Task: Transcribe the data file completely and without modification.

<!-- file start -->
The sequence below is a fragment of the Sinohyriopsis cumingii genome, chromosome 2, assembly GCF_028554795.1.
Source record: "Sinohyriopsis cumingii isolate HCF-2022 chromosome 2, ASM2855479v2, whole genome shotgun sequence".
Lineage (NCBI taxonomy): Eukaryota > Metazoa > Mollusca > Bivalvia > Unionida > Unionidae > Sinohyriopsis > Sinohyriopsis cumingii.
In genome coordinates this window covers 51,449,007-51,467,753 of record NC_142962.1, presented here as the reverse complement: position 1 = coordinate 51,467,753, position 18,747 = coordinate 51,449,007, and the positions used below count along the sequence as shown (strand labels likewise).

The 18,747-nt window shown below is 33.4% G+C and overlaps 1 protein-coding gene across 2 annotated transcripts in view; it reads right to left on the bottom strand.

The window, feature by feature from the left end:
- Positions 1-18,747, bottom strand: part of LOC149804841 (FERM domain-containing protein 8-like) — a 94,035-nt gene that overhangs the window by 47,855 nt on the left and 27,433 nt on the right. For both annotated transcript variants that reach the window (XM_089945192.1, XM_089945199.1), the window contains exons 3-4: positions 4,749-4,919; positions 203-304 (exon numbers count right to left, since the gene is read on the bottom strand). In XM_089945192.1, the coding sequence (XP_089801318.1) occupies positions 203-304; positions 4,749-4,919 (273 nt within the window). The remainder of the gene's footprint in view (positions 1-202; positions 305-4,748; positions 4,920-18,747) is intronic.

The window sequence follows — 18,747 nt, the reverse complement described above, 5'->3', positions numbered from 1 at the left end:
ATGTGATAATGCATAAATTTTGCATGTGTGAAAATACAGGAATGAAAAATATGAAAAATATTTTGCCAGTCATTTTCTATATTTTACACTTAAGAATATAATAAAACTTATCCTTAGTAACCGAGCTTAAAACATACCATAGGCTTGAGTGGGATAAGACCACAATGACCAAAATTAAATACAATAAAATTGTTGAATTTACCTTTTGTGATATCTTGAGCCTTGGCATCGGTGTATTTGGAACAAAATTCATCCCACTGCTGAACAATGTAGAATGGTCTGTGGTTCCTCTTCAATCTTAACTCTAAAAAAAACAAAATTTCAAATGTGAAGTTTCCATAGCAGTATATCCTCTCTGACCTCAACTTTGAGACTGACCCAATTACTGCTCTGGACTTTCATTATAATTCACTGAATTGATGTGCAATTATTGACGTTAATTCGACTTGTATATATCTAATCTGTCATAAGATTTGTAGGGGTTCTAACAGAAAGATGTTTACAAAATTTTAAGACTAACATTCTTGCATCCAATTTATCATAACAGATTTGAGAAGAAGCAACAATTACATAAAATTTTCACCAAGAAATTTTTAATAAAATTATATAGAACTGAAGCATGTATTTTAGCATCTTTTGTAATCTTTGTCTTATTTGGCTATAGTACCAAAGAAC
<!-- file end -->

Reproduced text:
The sequence below is a fragment of the Sinohyriopsis cumingii genome, chromosome 2, assembly GCF_028554795.1.
Source record: "Sinohyriopsis cumingii isolate HCF-2022 chromosome 2, ASM2855479v2, whole genome shotgun sequence".
Lineage (NCBI taxonomy): Eukaryota > Metazoa > Mollusca > Bivalvia > Unionida > Unionidae > Sinohyriopsis > Sinohyriopsis cumingii.
In genome coordinates this window covers 51,449,007-51,467,753 of record NC_142962.1, presented here as the reverse complement: position 1 = coordinate 51,467,753, position 18,747 = coordinate 51,449,007, and the positions used below count along the sequence as shown (strand labels likewise).

The 18,747-nt window shown below is 33.4% G+C and overlaps 1 protein-coding gene across 2 annotated transcripts in view; it reads right to left on the bottom strand.

The window, feature by feature from the left end:
- Positions 1-18,747, bottom strand: part of LOC149804841 (FERM domain-containing protein 8-like) — a 94,035-nt gene that overhangs the window by 47,855 nt on the left and 27,433 nt on the right. For both annotated transcript variants that reach the window (XM_089945192.1, XM_089945199.1), the window contains exons 3-4: positions 4,749-4,919; positions 203-304 (exon numbers count right to left, since the gene is read on the bottom strand). In XM_089945192.1, the coding sequence (XP_089801318.1) occupies positions 203-304; positions 4,749-4,919 (273 nt within the window). The remainder of the gene's footprint in view (positions 1-202; positions 305-4,748; positions 4,920-18,747) is intronic.

The window sequence follows — 18,747 nt, the reverse complement described above, 5'->3', positions numbered from 1 at the left end:
ATGTGATAATGCATAAATTTTGCATGTGTGAAAATACAGGAATGAAAAATATGAAAAATATTTTGCCAGTCATTTTCTATATTTTACACTTAAGAATATAATAAAACTTATCCTTAGTAACCGAGCTTAAAACATACCATAGGCTTGAGTGGGATAAGACCACAATGACCAAAATTAAATACAATAAAATTGTTGAATTTACCTTTTGTGATATCTTGAGCCTTGGCATCGGTGTATTTGGAACAAAATTCATCCCACTGCTGAACAATGTAGAATGGTCTGTGGTTCCTCTTCAATCTTAACTCTAAAAAAAACAAAATTTCAAATGTGAAGTTTCCATAGCAGTATATCCTCTCTGACCTCAACTTTGAGACTGACCCAATTACTGCTCTGGACTTTCATTATAATTCACTGAATTGATGTGCAATTATTGACGTTAATTCGACTTGTATATATCTAATCTGTCATAAGATTTGTAGGGGTTCTAACAGAAAGATGTTTACAAAATTTTAAGACTAACATTCTTGCATCCAATTTATCATAACAGATTTGAGAAGAAGCAACAATTACATAAAATTTTCACCAAGAAATTTTTAATAAAATTATATAGAACTGAAGCATGTATTTTAGCATCTTTTGTAATCTTTGTCTTATTTGGCTATAGTACCAAAGAAC